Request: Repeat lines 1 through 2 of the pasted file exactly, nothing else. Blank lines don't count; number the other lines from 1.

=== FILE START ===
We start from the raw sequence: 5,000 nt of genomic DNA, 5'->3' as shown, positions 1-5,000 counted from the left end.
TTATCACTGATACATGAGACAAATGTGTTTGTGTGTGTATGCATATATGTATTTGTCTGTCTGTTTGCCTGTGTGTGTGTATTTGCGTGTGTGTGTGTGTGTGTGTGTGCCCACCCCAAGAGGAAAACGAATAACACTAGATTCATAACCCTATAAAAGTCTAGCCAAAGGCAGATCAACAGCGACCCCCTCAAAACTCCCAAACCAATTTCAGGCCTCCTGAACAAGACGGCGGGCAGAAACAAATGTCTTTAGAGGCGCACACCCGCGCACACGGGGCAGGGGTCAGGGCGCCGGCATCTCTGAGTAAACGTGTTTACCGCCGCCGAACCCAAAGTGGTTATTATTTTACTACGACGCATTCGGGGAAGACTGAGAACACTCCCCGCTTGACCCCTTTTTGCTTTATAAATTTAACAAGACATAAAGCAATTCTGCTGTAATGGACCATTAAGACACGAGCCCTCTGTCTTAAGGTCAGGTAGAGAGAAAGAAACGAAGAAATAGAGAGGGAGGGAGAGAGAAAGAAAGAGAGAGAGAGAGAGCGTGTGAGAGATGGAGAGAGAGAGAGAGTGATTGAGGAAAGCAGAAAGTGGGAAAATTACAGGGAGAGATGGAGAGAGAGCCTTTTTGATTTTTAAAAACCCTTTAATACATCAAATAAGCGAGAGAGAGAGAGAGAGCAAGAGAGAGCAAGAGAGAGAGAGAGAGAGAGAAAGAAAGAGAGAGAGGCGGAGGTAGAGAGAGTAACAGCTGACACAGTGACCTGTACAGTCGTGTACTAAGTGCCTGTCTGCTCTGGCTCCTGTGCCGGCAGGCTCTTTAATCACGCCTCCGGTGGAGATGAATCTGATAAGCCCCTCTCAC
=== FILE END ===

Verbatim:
We start from the raw sequence: 5,000 nt of genomic DNA, 5'->3' as shown, positions 1-5,000 counted from the left end.
TTATCACTGATACATGAGACAAATGTGTTTGTGTGTGTATGCATATATGTATTTGTCTGTCTGTTTGCCTGTGTGTGTGTATTTGCGTGTGTGTGTGTGTGTGTGTGTGCCCACCCCAAGAGGAAAACGAATAACACTAGATTCATAACCCTATAAAAGTCTAGCCAAAGGCAGATCAACAGCGACCCCCTCAAAACTCCCAAACCAATTTCAGGCCTCCTGAACAAGACGGCGGGCAGAAACAAATGTCTTTAGAGGCGCACACCCGCGCACACGGGGCAGGGGTCAGGGCGCCGGCATCTCTGAGTAAACGTGTTTACCGCCGCCGAACCCAAAGTGGTTATTATTTTACTACGACGCATTCGGGGAAGACTGAGAACACTCCCCGCTTGACCCCTTTTTGCTTTATAAATTTAACAAGACATAAAGCAATTCTGCTGTAATGGACCATTAAGACACGAGCCCTCTGTCTTAAGGTCAGGTAGAGAGAAAGAAACGAAGAAATAGAGAGGGAGGGAGAGAGAAAGAAAGAGAGAGAGAGAGAGCGTGTGAGAGATGGAGAGAGAGAGAGAGTGATTGAGGAAAGCAGAAAGTGGGAAAATTACAGGGAGAGATGGAGAGAGAGCCTTTTTGATTTTTAAAAACCCTTTAATACATCAAATAAGCGAGAGAGAGAGAGAGAGCAAGAGAGAGCAAGAGAGAGAGAGAGAGAGAGAAAGAAAGAGAGAGAGGCGGAGGTAGAGAGAGTAACAGCTGACACAGTGACCTGTACAGTCGTGTACTAAGTGCCTGTCTGCTCTGGCTCCTGTGCCGGCAGGCTCTTTAATCACGCCTCCGGTGGAGATGAATCTGATAAGCCCCTCTCAC